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China Doesn’t Provide Sufficient Data on Subsidies, WTO Says

June 12 (Bloomberg) -- China doesn’t provide adequate data about subsidies and other government assistance it gives to its domestic industries, the World Trade Organization said in its biennial review of the Asian nation’s trade policy.

While such forms of aid are “important features” of China’s trade policy and industrial policy making, the government isn’t transparent about the level or sources or assistance, the Geneva-based WTO said today. Members of the trade arbiter will comment about China’s policies today and on June 14, with governments including the U.S. and the European Union set to express criticism, as they have in past years.

“China submitted a new WTO notification of its subsidies in 2011, listing programs providing government assistance at the central government level between 2005 and 2008,” the WTO said. “However, in many cases there are no figures on the magnitude of support provided, and no information is available on subsidies and other government assistance provided at the provincial level, which are believed to be considerable.”

The WTO also said that while the number of state-owned Chinese enterprises declined in 2010 and 2011, they “remain dominant in certain sectors and subsectors that are vital to national economy.”

IPR Crackdown

Chinese Assistant Commerce Minister Yu Jianhua said the euro region’s debt crisis and sluggish external demand, along with an appreciating yuan, have hurt Chinese companies. The government has taken steps to liberalize, boost imports and stimulate domestic demand, he told the WTO’s trade policy review today.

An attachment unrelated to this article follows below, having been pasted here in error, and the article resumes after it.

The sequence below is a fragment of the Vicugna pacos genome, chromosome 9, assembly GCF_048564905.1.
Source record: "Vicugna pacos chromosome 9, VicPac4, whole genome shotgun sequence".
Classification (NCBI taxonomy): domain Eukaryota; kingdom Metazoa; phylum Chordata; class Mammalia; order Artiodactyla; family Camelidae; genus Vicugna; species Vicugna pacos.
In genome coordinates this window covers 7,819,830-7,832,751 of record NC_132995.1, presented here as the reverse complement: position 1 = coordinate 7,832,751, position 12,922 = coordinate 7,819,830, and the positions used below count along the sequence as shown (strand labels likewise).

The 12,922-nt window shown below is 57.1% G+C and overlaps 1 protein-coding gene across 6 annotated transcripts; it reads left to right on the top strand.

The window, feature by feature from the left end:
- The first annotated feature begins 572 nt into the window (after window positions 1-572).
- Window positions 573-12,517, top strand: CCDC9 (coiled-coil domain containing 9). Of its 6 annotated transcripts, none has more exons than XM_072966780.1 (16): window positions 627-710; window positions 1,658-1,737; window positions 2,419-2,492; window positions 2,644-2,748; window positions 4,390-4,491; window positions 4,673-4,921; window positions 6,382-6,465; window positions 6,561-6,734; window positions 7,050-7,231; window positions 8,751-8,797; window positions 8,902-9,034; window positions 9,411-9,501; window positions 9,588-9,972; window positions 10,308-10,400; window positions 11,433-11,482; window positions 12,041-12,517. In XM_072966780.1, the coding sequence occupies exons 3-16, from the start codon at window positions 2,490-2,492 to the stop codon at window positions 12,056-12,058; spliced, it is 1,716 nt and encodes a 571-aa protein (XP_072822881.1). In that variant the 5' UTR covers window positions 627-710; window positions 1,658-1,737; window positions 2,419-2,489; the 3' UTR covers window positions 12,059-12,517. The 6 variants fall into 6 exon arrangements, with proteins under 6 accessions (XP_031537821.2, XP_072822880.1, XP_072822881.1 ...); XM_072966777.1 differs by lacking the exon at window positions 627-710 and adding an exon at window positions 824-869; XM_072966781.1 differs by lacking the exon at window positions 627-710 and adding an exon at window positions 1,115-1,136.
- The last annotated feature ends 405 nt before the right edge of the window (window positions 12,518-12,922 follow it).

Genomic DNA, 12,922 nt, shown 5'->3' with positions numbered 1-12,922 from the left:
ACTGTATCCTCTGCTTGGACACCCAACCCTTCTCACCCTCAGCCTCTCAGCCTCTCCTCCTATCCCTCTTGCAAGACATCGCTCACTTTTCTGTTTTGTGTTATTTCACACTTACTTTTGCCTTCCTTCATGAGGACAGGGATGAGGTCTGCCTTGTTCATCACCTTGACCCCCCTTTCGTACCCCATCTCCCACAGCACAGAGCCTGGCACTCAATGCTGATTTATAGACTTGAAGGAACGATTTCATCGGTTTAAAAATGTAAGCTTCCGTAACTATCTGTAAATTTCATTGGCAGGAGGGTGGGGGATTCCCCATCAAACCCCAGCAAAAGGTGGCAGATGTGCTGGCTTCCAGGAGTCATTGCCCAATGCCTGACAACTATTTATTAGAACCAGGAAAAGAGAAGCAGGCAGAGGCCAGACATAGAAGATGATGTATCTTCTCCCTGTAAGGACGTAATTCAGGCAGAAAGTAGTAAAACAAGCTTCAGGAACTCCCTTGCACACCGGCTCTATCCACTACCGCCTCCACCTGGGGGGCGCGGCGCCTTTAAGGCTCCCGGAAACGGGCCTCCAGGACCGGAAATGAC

Protection of intellectual property rights, which Yu called a “key concern for foreign investors,” is among the areas in which the government has clamped down, he said in an e-mailed statement. Since the last review in 2010, China has pushed forward software legalization in government agencies and enterprises and cracked down on IPR infringement and the manufacturing and sales of “shoddy and counterfeiting products,” he said.

China hasn’t done enough to protect intellectual property rights, said Angelos Pangratis, the European Union’s ambassador to the WTO. “Serious problems remain and need to be tackled, notably in terms of violations of copyrights, trademarks, patents and trade secrets,” he said at the review, according to an e-mailed copy of his statement.

“Important challenges remain, and China must now take the next step: increase its internal consumption, rely less on exports and open its economy more, especially to services and investment,” Pangratis said. China “shoulders a great responsibility to other countries, particularly developing ones, to comply fully with international rules. With its acquired size and clout, it should lead by example.”

To contact the reporter on this story: Jennifer M. Freedman in Geneva at jfreedman@bloomberg.net

To contact the editor responsible for this story: James Hertling at jhertling@bloomberg.net

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